In Houston, Seymour attended a small holiness congregation pastored by an African American widow, Lucy Farrow. Both of them grew in their relationship and became close. Farrow trusted Seymour with her small congregation as she took a brief period off after being recruited by Charles Parham to minister in Melrose, Kansas. Parham worked in gifts of healing and preached that one could receive the gift of tongues for evangelism purposes. 

In Kansas, Farrow watched first hand Parham’s teaching on the gift of tongues and concluded that this was something she wanted for her own life. She pursued the gift and encountered the Holy Spirit through evidence of speaking in tongues. 

Upon Farrow’s return from Kansas with Parham, she immediately sought to bring Seymour up to speed on her experience. Up until that point, Seymour believed that he had already been baptized in the Spirit the moment he had been sanctified at conversion.

After conversing, Farrow challenged Seymour to go after the gift on tongues and experience what she had. This challenge met Seymour at his hunger state. He searched the scriptures himself and finally concluded that Purham and Farrow were correct and sought the gift of tongues for himself. 

Azusa Street Mission 

After receiving the gift of tongues, Seymour was ready to take on a full time position at a church. The invitation came from Mrs. Julia Hutchins to pastor a small congregation in Los Angeles. The church itself was very small and met on Sundays. 

The experience was a disaster from the start. Hutchins was unaware that Seymour taught the Holy Spirit was evidenced by speaking in tongues. She maintained that sanctification was already in place in believers at the time of conversion.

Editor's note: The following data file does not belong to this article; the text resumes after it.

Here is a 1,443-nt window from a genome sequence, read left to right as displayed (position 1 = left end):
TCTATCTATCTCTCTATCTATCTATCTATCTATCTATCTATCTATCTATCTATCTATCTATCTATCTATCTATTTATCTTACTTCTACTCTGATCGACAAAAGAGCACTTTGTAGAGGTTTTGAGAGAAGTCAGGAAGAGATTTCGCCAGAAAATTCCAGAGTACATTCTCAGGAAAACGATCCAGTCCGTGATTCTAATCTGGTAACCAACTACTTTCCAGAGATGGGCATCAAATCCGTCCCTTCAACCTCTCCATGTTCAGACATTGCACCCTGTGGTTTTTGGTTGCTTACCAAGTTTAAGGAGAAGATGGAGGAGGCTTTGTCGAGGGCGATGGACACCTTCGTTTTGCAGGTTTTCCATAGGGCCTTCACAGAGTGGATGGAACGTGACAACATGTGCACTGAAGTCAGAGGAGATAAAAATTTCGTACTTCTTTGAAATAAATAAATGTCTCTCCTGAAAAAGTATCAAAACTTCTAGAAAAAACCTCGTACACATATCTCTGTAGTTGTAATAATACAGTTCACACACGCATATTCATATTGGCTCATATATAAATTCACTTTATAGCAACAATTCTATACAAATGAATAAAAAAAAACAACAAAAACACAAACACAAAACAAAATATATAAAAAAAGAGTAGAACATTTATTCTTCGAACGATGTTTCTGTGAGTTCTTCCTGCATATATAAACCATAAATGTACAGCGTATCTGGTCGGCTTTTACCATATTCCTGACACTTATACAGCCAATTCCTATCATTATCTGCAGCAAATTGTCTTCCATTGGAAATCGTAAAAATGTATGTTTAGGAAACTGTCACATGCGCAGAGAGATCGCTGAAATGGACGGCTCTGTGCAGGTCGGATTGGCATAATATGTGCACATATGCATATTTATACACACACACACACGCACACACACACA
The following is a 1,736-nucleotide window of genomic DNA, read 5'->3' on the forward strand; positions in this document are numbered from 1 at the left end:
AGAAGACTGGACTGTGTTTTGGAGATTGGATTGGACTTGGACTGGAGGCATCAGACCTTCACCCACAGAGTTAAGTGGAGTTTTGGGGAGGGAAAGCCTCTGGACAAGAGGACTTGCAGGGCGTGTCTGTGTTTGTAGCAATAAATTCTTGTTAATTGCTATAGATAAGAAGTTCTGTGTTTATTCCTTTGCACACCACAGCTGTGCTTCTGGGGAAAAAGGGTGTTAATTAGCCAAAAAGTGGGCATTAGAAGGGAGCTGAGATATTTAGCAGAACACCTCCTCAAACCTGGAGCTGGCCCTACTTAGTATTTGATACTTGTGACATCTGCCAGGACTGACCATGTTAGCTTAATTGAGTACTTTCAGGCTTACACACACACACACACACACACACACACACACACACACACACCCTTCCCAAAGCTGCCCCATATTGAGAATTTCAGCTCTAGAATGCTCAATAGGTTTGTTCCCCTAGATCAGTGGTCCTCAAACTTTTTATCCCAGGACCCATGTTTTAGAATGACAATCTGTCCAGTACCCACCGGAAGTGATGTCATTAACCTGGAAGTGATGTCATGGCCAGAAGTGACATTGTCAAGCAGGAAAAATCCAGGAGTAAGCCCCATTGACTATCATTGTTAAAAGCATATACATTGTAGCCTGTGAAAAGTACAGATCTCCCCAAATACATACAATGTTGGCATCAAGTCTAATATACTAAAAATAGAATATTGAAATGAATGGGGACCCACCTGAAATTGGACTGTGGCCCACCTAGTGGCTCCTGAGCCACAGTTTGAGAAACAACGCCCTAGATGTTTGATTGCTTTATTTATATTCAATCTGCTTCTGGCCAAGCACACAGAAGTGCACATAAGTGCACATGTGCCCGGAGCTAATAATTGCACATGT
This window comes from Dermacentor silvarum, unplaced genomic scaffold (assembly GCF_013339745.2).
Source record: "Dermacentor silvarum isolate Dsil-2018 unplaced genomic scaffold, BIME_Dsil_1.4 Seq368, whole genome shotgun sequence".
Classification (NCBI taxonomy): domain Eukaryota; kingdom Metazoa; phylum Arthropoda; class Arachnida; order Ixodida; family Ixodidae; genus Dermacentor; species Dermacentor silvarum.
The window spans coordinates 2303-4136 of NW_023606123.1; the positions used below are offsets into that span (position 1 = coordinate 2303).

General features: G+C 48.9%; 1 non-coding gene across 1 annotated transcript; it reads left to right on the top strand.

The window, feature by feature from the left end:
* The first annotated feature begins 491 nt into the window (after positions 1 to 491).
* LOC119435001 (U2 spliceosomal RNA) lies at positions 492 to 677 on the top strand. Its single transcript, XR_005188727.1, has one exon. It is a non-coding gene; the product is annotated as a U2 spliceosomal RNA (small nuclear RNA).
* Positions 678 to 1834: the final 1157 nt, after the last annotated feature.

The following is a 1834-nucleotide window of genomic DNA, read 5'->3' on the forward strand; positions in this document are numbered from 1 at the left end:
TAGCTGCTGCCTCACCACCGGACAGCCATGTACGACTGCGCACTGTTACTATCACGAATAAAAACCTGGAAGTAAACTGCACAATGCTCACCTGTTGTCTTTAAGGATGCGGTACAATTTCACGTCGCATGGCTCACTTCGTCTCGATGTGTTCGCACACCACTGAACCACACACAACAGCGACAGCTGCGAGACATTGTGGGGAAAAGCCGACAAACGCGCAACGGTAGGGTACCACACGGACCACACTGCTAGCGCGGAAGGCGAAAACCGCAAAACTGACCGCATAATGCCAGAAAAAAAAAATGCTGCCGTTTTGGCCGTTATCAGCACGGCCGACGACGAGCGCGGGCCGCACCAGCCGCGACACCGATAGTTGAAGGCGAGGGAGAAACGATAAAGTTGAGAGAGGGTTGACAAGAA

After Seymour began teaching the local congregation about tongues, Hutchins freaked out and immediately went to the board to seek Seymours dismissal. Hutchins arranged for a meeting with local elders for Seymour to explain his position on tongues, which he did very clearly. Seymour was convinced that they had not been baptized in the Holy Spirit and was eager to try and persuade them to consider his position. Seymour was dismissed and was no longer able to serve as pastor. 

Upon his dismissal, Seymour lodged with a janitor friend and together they turned a small apartment into a prayer meeting. Lees, who had previously served as pastor in another city, and Seymour both sought after the Lord together. At the start, the prayer meeting began to grow and moved to a larger home, the Asberry’s. 

At the Asberry’s home the prayer meeting grew to about fifteen people and Seymour explained the theology of being baptized in the Spirit with evidence of tongues. Those gathered in the home soon accepted the revelation Seymour had discovered from Farrow and his earlier experiences. 

Read more on how this prayer meeting turned into one of the greatest revivals in the history of Christianity here.  

William J Seymour Wife 

Another incredible thing happened at the Asberry’s. Seymour met his future wife Jennie Evans Moore. She lived directly across from Asberry's home and was one of the first people to be baptized in the Holy Spirit. She and William Seymour would eventually marry and co-pastor the Mission together. After William’s death, she would pastor the church until its eventual phasing out. 

**Main Banner image credit to https://www.lamag.com/culturefiles/black-history-month-spotlight-rev-william-joseph-seymour/.

Jul 31, 2023